• One of the key objectives in the South Australian Government’s Climate Change Action Plan is to accelerate urban greening to reduce urban heat, create habitat for wildlife, and improve liveability and amenity. In response to this objective, DIT has established a Green Infrastructure Commitment to ‘identify and pursue feasible opportunities to expand green infrastructure (including WSUD) on public land, focusing on priority areas identified by Green Adelaide, corridors which provide for active travel, and new infrastructure projects’. It sets targets to increase urban green cover in South Australia by 20% by 2045 and provide shade trees to improve amenity for pedestrians, cyclists and public transport customers, targeting ≥50% canopy cover over footpaths and bikeways.
  • A 30-Year Plan for Greater Adelaide target was to increase tree canopy cover to 30% for those council areas currently with less than this value and maintain tree cover for those areas with greater than 30% cover.
  • The Green Adelaide Landscape SA Board is leading the creation of the first Urban Greening Strategy for metropolitan Adelaide, Australia’s first National Park City and a range of rewilding and biodiversity projects to address liveability in South Australia's major urban centre. A discussion paper has been produced by Green Adelaide that will inform the development of a strategy to support urban greening in metropolitan Adelaide.
  • An Interim Report for the Inquiry into the Urban Forest was released in October 2023 and provides 13 recommendations to better protect tree canopies in urban areas.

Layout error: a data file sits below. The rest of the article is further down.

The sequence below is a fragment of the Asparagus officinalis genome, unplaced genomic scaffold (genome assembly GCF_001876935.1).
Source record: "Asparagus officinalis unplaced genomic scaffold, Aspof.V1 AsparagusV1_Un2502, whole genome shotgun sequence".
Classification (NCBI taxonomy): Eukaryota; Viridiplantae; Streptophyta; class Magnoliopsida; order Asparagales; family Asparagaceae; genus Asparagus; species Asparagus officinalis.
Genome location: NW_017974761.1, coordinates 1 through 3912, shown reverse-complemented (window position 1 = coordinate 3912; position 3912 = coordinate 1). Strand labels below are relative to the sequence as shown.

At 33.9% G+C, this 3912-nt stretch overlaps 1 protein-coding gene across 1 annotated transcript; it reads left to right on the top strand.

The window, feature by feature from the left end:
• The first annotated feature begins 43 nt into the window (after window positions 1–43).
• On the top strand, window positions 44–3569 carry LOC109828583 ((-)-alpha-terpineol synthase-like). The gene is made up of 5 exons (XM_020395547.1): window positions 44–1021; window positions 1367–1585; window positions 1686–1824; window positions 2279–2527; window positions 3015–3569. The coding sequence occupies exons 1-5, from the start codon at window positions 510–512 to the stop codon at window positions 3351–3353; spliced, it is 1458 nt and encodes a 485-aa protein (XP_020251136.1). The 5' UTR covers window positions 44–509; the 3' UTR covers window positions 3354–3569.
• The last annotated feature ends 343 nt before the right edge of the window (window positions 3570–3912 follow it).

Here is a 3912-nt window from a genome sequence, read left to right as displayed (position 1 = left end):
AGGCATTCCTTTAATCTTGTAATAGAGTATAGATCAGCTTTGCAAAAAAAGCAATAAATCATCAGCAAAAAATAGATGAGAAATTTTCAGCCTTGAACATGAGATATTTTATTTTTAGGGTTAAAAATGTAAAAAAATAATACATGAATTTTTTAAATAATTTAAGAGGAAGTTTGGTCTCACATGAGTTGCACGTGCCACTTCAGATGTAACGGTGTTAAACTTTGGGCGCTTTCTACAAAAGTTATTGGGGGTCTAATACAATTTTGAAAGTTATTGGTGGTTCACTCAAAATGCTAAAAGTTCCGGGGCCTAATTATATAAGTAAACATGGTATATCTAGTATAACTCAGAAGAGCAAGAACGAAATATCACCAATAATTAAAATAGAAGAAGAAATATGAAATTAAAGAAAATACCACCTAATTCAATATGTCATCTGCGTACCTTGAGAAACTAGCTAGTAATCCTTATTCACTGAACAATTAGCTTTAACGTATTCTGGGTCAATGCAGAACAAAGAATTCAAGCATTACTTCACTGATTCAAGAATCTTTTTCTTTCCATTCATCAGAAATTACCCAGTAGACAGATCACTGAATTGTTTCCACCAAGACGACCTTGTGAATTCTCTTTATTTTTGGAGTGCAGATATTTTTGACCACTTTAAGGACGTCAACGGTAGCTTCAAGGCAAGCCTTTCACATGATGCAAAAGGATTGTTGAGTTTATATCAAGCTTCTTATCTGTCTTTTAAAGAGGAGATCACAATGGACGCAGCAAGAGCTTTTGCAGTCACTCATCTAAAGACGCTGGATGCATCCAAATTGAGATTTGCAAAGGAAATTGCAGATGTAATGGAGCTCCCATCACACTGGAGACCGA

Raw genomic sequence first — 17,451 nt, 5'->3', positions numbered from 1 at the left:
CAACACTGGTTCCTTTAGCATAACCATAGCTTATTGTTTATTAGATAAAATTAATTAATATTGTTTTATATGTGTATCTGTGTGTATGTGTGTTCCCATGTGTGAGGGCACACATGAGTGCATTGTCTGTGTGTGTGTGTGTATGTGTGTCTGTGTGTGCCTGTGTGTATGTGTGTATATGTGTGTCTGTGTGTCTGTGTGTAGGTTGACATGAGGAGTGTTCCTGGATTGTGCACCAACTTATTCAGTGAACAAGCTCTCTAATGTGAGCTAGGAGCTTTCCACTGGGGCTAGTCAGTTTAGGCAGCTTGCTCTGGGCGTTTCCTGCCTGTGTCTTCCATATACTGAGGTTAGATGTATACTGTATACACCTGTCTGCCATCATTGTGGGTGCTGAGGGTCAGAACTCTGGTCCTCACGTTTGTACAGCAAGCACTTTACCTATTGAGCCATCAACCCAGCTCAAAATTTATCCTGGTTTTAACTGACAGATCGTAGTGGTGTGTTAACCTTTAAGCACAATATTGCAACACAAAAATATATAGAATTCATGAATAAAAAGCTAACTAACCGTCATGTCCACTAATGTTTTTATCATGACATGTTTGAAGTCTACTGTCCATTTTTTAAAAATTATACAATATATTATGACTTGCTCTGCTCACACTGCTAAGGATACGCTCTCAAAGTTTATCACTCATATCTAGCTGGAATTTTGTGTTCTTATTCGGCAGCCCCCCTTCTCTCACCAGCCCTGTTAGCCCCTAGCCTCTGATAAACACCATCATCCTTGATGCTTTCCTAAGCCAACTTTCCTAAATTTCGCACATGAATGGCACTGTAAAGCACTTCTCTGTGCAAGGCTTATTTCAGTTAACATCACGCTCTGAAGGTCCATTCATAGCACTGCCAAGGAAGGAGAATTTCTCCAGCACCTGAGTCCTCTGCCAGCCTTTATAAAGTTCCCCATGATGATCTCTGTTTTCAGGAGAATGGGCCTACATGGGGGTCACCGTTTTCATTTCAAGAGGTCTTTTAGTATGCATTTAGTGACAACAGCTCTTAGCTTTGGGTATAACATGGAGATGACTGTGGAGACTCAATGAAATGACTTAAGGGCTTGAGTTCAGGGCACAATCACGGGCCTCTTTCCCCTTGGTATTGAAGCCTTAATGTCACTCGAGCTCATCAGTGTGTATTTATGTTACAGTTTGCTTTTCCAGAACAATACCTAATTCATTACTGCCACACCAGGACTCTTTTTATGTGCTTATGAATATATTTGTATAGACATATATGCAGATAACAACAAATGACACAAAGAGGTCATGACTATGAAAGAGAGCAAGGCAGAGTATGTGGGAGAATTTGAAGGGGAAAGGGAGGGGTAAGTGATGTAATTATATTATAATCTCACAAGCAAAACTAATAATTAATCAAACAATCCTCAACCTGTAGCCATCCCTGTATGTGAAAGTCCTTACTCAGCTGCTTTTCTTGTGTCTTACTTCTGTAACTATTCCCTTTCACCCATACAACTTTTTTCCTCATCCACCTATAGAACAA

• The State Planning Commission has progressed the 'Open Space and Trees Project' to enhance understanding of tree canopy coverage and policy responsiveness in the planning system. In 2022, the Commission published two reports to inform the Open Space and Trees Project. The findings are being considered, alongside the final report of the Planning System Implementation Review by an Expert Panel who have reviewed trees policy in relation to the Planning, Development and Infrastructure Act 2016, the Regulations, and the Planning and Design Code. The panel’s recommendations have recently been provided to the government and are under consideration.
  • The Planning and Design Code includes ‘Performance Outcomes’ and ‘Deemed to Satisfy’ policy, which specifically direct the planting of trees in residential development. However, we are still seeing tree clearance or lack of planted trees in new developments.
  • The Urban Tree Canopy – Local Government Leading the Greening of Adelaide provides an implementation plan and recommendations to maintain and enhance the urban tree canopy.
  • The Urban Tree Canopy Off-set Scheme ensures that new development preserves and enhances the urban tree canopy through the planting of new trees and retention of existing mature trees.